The Spark

“The emancipation of the working class will only be achieved by the working class itself.” — Karl Marx

Flash Floods in Middle Tennessee

Aug 30, 2021

Overnight going into August 21, a storm stalled over the rural town of McEwen, Tennessee, about 70 miles west of Nashville. In a 24 hour period, 17 inches of rain fell. It was a Tennessee record according to the National Weather Service.

This rain fell at high elevations, meaning water flowed downhill and accumulated. Flash floods—a tidal wave of water—hit towns and villages at lower elevations in Middle Tennessee. Entire neighborhoods were washed away.

In the end, 20 people died. Among the dead were 7-month old twins, ripped from their father’s arms by flood waters, a 15-year-old girl and an Army veteran who died helping his wife and daughter escape.

A warning on television the night before had mentioned possible heavy rainfall. On the day of the floods, the Weather Service sent warnings directly to cellphones at 6:09am: “A FLASH FLOOD WARNING is in effect for this area.” A local emergency management director said people “received the notification on their phone at about the same time the water was at their door.”

Such a horrific disaster would normally mean Federal Emergency Management Agency (FEMA) help might be available to residents. But under capitalism, an economic system with huge gaps between rich and poor, FEMA help will not be available to many of the low income victims of this flooding.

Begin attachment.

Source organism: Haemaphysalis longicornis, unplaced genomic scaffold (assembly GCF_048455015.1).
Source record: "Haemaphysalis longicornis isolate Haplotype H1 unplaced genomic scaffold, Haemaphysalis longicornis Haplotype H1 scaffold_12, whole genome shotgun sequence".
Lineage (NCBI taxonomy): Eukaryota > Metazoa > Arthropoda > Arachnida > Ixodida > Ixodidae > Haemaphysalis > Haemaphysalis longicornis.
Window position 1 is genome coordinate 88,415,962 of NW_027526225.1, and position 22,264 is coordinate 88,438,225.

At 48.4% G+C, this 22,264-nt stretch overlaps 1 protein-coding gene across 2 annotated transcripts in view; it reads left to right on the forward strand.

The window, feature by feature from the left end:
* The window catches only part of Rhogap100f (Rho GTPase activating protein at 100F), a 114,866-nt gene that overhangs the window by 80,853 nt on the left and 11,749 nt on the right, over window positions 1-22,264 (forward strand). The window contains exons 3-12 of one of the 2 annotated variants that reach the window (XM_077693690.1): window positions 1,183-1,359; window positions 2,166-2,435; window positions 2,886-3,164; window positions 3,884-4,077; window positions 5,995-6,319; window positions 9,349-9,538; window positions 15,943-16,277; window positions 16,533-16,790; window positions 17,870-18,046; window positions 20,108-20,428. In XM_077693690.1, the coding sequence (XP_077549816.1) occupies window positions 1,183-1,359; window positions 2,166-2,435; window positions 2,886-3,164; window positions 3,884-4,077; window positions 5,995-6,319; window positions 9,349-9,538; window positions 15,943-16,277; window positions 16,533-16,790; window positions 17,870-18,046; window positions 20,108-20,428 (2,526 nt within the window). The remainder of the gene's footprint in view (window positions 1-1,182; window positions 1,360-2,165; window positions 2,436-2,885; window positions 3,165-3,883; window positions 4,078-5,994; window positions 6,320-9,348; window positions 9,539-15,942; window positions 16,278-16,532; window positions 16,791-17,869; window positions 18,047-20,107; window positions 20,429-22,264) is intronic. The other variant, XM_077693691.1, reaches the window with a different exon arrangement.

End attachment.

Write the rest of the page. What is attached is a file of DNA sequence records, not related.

That is because FEMA will not help any low income community that “opts out” of the federal flood insurance program. That program comes with building codes that can be very expensive for poor communities to manage.

Humphreys and Houston County, hit by the flooding, opted out. These counties are so poor they do not have a tax base to administer building codes.

As climate change gets worse, more explosive rainstorms are going to happen.

While it is difficult to link any one event to climate change, the warming of the atmosphere is contributing to more frequent extreme weather events around the world.

A warmer atmosphere can hold more moisture, causing more powerful rain. When meteorologists launched a weather balloon to collect data in Middle Tennessee after the floods, they found moisture in the air was at record levels. Climate change has been predicted to hit poor communities the hardest. Add Middle Tennessee to the list of hardest hit.